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InDesign CS6 is dedicated to improving workflow, document distribution, and flexibility. This course provides in-depth exploration of the new features in InDesign CS6, showing not just where they are and how to use them, but also tips, workarounds, and practical applications of the features. Author Anne-Marie Concepción introduces the Liquid Layout tools and Alternate Layouts for creating flexible layouts for both print and digital publishing; the enhanced tools for creating and updating linked objects within and between documents; the Content Collector and Content Placer tools; and the introduction of EPUB 3. The course also covers creating interactive PDF forms, using the new primary text frame, previewing and exporting color layouts to grayscale, and utilizing the new production aids such as aligning selections to a key object and using smart math in panel fields.
I think it's kind of funny that Adobe spent some time in supporting even more file formats in InDesign CS6. I mean the program already supports just about everything known to man--text and GIFs and JPEGs and movies and QuickTime and Photoshop-native files, Illustrator- native files. I could go on forever. But now we have two new file formats that we can work with: one is RTFD and the other one is PNG. RTFD stands for Rich Text Format Directory, and there is, basically as far as I know, only one program on the planet that can save out as our RTFD, and that is the Mac OS X program called Text Edit.
You can't really save out from Windows to RTFD and you can't really open anything in Windows from RTFD, but you can place the RTFD into InDesign. So, what is an RTFD? It is essentially an RTF file, Rich Text Format file--I think we are all familiar with that--that also has images, because with an RTF file in Text Edit, you can choose to attach files, which will actually be saved with this file kind of like a PDF portfolio. And then it's one file, but inside, it's got a bunch of files.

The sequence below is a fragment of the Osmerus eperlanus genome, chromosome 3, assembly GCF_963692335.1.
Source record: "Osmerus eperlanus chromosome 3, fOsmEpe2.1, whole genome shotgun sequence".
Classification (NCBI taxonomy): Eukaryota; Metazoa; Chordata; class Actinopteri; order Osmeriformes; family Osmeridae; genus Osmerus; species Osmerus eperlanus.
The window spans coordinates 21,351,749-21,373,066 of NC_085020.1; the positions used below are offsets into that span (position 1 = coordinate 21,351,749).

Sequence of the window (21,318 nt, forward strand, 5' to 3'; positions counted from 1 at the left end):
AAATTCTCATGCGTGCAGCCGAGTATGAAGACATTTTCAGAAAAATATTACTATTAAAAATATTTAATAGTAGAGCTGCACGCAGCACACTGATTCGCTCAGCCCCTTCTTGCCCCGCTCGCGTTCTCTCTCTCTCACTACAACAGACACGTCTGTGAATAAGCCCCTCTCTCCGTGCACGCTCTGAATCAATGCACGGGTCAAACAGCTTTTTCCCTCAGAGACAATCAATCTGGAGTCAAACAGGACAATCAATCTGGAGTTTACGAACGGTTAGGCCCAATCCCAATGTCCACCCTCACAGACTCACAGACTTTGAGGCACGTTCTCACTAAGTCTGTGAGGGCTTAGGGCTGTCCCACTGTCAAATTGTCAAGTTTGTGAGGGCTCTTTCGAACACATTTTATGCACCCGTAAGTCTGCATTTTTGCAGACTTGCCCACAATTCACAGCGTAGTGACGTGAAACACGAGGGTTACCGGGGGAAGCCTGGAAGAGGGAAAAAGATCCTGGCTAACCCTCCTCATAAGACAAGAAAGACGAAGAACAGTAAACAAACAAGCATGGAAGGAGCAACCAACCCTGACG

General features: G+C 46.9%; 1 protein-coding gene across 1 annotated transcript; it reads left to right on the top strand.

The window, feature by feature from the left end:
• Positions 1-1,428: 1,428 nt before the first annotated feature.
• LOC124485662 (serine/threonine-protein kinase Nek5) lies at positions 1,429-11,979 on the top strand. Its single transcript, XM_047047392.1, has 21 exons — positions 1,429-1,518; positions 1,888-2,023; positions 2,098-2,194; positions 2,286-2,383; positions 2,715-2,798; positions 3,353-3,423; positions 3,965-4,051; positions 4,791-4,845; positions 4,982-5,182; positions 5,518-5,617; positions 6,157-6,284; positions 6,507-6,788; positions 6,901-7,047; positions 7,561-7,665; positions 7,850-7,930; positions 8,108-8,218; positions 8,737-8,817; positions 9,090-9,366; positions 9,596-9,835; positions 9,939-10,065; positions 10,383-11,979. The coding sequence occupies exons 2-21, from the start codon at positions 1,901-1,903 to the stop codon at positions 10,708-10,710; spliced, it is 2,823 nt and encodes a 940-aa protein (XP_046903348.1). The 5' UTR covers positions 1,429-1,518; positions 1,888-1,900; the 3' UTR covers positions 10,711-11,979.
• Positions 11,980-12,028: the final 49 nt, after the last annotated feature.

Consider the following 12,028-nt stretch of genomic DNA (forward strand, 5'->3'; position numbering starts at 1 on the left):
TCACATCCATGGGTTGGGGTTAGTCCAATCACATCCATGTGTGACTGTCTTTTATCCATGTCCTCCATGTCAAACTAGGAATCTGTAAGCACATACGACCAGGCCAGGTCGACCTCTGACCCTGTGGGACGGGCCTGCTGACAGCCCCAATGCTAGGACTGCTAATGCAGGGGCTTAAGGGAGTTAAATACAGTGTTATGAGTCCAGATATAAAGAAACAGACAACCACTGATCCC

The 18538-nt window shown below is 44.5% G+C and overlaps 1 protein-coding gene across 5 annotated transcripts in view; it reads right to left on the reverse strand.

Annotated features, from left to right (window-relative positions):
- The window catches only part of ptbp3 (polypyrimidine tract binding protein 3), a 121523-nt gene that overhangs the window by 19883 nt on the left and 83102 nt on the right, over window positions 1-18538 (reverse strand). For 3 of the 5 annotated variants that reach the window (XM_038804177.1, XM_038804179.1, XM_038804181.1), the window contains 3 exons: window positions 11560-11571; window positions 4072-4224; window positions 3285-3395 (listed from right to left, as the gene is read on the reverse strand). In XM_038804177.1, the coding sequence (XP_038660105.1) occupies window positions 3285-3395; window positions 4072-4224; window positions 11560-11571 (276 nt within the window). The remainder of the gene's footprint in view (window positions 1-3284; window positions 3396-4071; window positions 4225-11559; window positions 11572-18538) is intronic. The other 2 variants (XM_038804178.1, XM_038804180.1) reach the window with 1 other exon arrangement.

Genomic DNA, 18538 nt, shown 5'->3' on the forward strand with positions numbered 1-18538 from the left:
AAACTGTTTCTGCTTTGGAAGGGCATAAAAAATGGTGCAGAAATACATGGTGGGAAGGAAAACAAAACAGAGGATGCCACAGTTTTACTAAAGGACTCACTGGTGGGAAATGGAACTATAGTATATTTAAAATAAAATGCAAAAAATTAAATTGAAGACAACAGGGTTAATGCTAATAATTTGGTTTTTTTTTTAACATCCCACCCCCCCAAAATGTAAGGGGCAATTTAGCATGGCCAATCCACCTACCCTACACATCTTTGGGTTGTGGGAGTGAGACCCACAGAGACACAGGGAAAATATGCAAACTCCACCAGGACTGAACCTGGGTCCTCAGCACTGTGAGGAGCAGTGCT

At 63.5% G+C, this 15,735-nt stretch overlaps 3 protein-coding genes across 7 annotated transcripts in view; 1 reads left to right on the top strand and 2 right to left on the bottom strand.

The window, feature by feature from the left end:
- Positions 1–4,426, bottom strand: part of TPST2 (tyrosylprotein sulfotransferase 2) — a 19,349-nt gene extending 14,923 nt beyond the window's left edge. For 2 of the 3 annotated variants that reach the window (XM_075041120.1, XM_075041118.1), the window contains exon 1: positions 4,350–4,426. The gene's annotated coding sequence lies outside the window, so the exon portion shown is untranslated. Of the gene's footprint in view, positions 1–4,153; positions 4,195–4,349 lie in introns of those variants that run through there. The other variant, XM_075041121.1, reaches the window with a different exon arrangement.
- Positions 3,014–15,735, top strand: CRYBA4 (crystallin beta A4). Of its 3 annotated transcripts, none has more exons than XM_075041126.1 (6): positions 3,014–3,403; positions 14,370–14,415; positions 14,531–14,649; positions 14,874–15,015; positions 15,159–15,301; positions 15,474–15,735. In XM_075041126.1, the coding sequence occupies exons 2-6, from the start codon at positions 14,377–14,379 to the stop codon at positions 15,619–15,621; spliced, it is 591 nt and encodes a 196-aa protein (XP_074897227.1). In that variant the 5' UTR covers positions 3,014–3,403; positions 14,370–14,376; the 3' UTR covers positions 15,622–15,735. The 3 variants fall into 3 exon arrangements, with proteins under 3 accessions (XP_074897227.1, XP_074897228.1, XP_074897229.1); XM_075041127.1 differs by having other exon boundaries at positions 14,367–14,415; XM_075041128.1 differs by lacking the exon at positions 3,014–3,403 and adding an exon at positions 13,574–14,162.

And also you can use drag and drop images right from the Finder right in here. It's pretty neat. So I've got one already. I have saved it in the Exercise folder and I also have it on my desktop, called brochure intro.rtfd. And the idea is, here is the text with the logo, and here in InDesign, I am the designer waiting to place this. And so the writer who has a Mac is working on this, and they might say, "You know, this text looks a little small. Let me make it a little larger." So it's, you know, a pretty well equipped little word processor here, and I think maybe I will make this bold and italic.
So I'm going to save it and close it, and I will go over to InDesign and we'll place it. So I go to File > Place, and there it is on the desktop. Now the RTFD itself you can't open our place, but notice that when I select it, it automatically gives us a peek at the contents. An RTFD file is divided into at least two files. One is the text itself. So if I select it, our friendly little preview window will show us the text we were working with. And then the rest is all the attachments.
You can include movies, pictures. Even PDF files can all be placed into an RTFD file. First, let's place the text. Let's grab that, and I am going to keep Show Import Options on. So it's the usual RTF Import Options. Just click OK. There is the text. Let's now get that graphic. So I will go to File > Place again or press Command+D or Ctrl+D, get that JPEG. Not many options here. Place that. There it is, Just a JPEG that's got a white background.
That is a new file format that you can import, and now the other one that actually could be more useful to people is the ability to export to PNG. So we know that we can export graphics already to EPS and to JPEG, but now if I select a graphic and go to File > Export, another option is PNG. And what's so great about PNG? Well, PNG is a web format that's also used in tablet publishing and other places. What makes it better than JPEG is that PNG supports transparency.
So if I want to use this selected graphic and I want it to be transparent, just like it appears here--I think this was the native Illustrator file that I placed-- and I want to be able to retain the transparency when I use it in another InDesign document or you know, I am going to send it to our web developer, then I want to export it as PNG. So we'll call this flower.png and click Save, and we get the little dialog box with our options. Now I just want to export this selected thing, so I am going to remember to keep Selection turned on; otherwise, it's going to export the entire page as one big PNG.
So, be careful of that. Down here under Image Quality, I want it maximum at 300, and remember to turn on Transparent Background if that's what you want, and then click Export. Now let's turn right around and place that PNG file. I pressed Command+D. There is flower. That looks pretty. Show Import Options. We do want to use the transparency information, and then just click Ok. If we just place it and then bring it over here, you can see that it is definitely transparent.
So two new file formats: RTFD and PNG.
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